Fabian Picardo revealed that he has been speaking with Nicola Sturgeon, Scotland’s First Minister, about exploring their options as countries that both want to remain within the EU.
Speaking to BBC’s Newsnight on Tuesday, Picardo said: “I can imagine a situation where some parts of what is today the member state United Kingdom are stripped out and others remain.”
“That means that we don’t have to apply again for access, we simply remain with the access we have today, and those parts that leave are then given a different sort of access, which is negotiated but not necessarily under Article 50.”
Gibraltar is heavily reliant on EU membership not least because it allows freedom of movement across its border with Spain.
The tiny territory of 33,000 people relies heavily upon workers living in Spain, supplies imported from Spain and its ability to trade to within the European Common Market.
As expected in the referendum on June 23rd, Gibraltar backed remaining part of the EU with a massive 96 percent mandate (19,322) on a turnout of 84 percent.
Likewise all 32 Scottish council areas voted to remain, with a total of 62 percent (1.6 million) on a turnout of 67 percent.
Mr Picardo continued: “The position of the people of Gibraltar is that we’ve expressed, perhaps even more clearly than the Scots, what our view is going forward, what should happen – that we should continue to have access to the single market of the European Union.
“My obligation is to protect and promote the interests of Gibraltar and to find such partners who may be willing to do the same thing within the United Kingdom.”
Sturgeon said talks were in order to build a “common cause” with Gibraltar to maintain links with EU.
She travelled to Brussels on Wednesday to begin negotiations with EU leaders and is expected to push for a second independence referendum for Scotland.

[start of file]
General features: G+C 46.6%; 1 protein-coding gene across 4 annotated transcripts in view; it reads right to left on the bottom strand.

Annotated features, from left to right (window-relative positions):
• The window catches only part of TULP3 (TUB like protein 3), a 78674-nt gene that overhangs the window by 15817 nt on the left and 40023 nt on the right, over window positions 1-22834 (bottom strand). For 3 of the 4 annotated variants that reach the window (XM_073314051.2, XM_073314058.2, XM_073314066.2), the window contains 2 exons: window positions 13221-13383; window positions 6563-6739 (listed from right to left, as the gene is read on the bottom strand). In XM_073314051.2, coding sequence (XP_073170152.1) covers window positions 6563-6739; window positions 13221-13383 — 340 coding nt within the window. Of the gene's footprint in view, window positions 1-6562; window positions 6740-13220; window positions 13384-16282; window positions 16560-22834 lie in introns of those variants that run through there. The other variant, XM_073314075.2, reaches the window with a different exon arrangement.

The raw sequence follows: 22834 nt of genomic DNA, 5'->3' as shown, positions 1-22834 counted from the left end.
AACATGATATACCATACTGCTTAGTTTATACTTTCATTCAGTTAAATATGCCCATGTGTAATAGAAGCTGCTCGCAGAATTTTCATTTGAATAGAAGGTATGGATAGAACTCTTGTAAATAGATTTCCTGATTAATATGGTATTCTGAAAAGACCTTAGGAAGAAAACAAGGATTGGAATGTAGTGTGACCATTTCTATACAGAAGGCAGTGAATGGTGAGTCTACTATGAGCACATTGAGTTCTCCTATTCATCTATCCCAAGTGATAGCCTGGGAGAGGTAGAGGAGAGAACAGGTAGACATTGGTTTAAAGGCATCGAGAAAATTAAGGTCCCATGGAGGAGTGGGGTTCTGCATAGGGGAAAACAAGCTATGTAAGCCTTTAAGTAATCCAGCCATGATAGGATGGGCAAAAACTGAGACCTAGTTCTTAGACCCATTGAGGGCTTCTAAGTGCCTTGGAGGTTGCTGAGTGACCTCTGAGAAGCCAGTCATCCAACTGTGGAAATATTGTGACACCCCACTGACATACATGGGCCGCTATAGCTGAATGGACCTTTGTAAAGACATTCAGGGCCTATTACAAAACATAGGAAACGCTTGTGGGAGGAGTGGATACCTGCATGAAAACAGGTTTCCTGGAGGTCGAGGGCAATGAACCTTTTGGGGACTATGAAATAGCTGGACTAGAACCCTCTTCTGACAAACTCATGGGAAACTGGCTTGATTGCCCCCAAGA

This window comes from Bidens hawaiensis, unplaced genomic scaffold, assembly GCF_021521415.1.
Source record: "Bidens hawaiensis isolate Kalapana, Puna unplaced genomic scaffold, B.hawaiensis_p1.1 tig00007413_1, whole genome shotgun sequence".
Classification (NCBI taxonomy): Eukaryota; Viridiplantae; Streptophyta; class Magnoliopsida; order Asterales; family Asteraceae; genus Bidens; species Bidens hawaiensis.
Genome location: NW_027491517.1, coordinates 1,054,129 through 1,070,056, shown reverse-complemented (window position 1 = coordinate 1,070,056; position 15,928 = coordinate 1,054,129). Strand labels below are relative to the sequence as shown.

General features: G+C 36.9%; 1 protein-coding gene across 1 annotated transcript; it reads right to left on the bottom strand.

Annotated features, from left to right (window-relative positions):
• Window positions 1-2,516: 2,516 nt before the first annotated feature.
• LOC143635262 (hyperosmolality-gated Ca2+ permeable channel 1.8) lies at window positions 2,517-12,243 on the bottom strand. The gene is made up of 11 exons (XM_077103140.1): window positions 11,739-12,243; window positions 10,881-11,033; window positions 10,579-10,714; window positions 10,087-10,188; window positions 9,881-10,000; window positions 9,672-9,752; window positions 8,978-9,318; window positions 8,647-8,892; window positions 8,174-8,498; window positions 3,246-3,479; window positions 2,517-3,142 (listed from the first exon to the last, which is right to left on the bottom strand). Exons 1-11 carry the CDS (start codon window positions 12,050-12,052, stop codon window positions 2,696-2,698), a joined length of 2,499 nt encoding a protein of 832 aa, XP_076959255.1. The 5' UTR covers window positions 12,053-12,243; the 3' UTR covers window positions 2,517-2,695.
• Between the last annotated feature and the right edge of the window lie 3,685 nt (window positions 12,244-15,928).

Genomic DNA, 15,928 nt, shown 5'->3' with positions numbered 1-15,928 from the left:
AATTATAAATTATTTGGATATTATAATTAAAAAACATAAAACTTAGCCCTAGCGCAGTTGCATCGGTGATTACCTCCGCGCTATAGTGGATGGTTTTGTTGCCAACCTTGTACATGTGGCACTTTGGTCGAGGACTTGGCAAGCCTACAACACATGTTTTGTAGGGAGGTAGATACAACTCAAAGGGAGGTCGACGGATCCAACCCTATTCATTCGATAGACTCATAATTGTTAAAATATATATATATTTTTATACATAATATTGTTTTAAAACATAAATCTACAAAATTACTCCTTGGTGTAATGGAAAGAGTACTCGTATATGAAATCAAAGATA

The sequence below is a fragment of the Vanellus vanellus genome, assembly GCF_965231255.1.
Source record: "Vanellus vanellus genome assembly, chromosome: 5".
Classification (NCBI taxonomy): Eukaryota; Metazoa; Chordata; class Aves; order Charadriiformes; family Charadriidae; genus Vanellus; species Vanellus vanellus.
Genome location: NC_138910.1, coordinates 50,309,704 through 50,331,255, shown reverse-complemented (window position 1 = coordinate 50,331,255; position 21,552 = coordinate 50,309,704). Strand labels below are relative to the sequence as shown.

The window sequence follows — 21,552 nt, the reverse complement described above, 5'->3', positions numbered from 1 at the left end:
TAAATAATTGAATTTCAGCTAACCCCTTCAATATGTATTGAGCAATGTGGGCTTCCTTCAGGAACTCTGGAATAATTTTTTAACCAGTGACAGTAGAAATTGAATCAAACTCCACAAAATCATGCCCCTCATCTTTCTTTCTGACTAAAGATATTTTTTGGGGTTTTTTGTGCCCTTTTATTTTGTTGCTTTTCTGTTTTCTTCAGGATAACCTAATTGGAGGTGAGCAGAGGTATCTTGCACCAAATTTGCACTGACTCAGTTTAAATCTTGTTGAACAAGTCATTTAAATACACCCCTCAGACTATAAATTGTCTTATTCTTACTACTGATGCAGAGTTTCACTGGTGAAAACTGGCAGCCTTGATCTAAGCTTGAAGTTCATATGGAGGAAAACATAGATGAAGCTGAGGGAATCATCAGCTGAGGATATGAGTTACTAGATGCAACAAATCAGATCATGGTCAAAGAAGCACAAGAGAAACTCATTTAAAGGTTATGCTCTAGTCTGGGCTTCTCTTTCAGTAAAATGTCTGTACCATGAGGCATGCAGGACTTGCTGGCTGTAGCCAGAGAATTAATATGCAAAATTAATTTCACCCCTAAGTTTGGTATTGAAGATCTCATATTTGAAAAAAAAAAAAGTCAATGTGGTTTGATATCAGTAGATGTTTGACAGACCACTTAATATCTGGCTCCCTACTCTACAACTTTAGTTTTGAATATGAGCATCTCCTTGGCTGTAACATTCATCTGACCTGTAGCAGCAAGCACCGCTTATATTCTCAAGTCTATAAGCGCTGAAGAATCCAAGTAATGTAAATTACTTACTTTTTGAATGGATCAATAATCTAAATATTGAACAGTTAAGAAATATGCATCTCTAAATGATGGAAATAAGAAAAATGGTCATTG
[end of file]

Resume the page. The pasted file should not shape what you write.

Gibraltar has said that under absolutely no circumstances would it consider a joint sovereignty agreement between UK and Spain.
“There will be no talks, or even talks about talks, about the sovereignty of Gibraltar,” Picardo said in a speech to Gibraltar’s parliament just hours after the Brexit vote.
Picardo’s comments came in the wake of Spain implying it was closer to bringing Gibraltar under its control.
“The Spanish flag is much closer to the Rock,” said Spain’s acting foreign minister, José Manuel García-Margallo on Friday morning in response to Brexit.
David Cameron, who will remain as British Prime Minister until October, sought to reassure Gibraltar that their interests would be protected in Brexit negotiations, but UK Foreign Secretary Philip Hammond admitted that would be difficult.
In an interview with ITV’s Robert Peston on Sunday, Mr Hammond warned: “We will be less able to protect Gibraltar’s interests, not to defend Gibraltar’s territory, of course we can do that, but to protect Gibraltar’s interests if we are not in the European Union,” he said.
“Gibraltar depends on thousands and thousands of Spanish workers crossing that border every day and any disruption to that flow will be extremely damaging to the Gibraltar economy.”